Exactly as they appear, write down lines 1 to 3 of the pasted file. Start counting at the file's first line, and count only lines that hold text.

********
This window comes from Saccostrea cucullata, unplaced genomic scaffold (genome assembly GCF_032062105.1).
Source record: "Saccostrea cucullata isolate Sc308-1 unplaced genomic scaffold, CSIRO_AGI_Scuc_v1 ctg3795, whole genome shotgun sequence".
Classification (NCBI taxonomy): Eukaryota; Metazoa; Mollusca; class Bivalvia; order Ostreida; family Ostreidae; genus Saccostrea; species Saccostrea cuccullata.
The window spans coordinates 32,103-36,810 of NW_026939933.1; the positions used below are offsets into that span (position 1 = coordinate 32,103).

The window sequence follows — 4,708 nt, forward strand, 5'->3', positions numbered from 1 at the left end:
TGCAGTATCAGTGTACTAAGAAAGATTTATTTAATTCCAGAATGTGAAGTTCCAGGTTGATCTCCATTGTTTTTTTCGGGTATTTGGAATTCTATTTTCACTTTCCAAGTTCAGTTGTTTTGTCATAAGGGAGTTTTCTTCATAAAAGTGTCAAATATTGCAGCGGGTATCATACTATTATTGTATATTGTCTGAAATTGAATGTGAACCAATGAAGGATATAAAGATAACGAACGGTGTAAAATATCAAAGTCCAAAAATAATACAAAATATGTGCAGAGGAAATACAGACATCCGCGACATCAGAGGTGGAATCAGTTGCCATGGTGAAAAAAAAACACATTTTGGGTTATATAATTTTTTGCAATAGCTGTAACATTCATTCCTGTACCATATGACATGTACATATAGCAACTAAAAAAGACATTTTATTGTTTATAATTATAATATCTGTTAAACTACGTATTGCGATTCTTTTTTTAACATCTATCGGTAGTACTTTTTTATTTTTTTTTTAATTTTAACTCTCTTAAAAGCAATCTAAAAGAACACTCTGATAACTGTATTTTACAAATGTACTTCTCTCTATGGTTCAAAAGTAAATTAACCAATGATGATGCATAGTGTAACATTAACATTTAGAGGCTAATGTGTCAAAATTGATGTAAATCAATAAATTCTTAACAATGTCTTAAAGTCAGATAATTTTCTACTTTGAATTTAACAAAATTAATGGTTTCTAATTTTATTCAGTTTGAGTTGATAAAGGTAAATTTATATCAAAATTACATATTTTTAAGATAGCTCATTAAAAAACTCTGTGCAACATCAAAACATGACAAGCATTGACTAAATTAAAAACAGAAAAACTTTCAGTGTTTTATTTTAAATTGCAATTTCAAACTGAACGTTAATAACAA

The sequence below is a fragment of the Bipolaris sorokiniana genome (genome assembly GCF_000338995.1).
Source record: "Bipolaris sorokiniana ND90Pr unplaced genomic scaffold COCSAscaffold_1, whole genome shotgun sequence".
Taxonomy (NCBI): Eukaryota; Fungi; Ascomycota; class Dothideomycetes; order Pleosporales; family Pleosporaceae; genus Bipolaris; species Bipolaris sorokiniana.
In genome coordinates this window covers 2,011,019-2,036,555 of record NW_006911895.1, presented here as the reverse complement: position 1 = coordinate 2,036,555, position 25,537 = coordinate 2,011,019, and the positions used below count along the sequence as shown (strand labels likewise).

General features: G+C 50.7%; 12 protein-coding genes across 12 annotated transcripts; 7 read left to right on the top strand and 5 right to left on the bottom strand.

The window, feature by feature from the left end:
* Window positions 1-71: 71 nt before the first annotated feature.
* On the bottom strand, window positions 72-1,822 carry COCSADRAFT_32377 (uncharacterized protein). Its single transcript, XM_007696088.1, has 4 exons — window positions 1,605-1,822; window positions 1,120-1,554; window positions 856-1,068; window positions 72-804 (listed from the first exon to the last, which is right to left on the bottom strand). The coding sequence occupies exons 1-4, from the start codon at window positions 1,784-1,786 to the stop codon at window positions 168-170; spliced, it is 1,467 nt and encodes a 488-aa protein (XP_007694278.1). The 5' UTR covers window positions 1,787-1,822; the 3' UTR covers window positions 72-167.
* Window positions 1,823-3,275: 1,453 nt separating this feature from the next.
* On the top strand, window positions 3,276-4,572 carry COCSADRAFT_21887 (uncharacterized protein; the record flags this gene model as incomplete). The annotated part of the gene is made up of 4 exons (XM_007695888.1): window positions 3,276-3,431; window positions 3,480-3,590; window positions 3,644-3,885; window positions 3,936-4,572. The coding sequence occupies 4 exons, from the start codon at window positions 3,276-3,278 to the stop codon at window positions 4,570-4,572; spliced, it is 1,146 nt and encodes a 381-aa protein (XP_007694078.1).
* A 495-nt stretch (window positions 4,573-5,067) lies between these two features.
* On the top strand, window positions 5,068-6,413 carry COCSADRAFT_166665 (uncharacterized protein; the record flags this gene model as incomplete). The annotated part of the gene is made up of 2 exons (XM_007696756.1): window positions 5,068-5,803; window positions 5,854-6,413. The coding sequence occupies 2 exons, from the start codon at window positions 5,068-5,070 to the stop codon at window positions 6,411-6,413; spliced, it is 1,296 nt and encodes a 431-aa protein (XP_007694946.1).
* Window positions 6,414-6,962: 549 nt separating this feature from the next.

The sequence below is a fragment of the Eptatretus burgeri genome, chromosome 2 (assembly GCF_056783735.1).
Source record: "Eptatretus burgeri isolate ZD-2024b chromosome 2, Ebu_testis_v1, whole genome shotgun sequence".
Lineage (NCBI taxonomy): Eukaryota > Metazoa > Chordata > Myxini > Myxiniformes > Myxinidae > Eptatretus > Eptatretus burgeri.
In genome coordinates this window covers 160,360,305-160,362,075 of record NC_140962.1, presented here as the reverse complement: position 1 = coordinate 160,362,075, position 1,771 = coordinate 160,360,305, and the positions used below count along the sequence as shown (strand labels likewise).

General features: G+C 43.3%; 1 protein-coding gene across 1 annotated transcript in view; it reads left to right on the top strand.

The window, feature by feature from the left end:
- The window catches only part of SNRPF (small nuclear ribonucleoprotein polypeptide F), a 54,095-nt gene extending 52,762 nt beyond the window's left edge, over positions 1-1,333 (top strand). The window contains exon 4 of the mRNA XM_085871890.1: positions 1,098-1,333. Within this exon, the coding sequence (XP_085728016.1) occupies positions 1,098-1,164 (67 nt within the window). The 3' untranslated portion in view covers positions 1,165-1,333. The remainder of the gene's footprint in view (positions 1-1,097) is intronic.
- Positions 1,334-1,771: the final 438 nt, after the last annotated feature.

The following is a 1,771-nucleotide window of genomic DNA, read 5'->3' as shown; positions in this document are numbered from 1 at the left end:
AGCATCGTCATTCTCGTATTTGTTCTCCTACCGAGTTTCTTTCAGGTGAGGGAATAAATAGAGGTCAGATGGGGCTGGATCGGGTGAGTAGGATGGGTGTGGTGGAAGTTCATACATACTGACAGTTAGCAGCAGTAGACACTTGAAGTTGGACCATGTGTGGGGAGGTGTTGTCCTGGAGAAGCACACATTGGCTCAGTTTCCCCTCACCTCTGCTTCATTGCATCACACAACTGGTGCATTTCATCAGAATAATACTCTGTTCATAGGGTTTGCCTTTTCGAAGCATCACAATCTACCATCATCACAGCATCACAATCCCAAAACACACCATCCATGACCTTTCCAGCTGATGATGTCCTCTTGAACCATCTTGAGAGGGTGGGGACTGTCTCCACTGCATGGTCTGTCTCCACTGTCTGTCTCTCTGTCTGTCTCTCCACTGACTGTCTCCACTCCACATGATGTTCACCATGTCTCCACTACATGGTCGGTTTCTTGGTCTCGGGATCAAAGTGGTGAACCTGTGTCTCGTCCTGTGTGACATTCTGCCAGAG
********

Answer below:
This window comes from Saccostrea cucullata, unplaced genomic scaffold (genome assembly GCF_032062105.1).
Source record: "Saccostrea cucullata isolate Sc308-1 unplaced genomic scaffold, CSIRO_AGI_Scuc_v1 ctg3795, whole genome shotgun sequence".
Classification (NCBI taxonomy): Eukaryota; Metazoa; Mollusca; class Bivalvia; order Ostreida; family Ostreidae; genus Saccostrea; species Saccostrea cuccullata.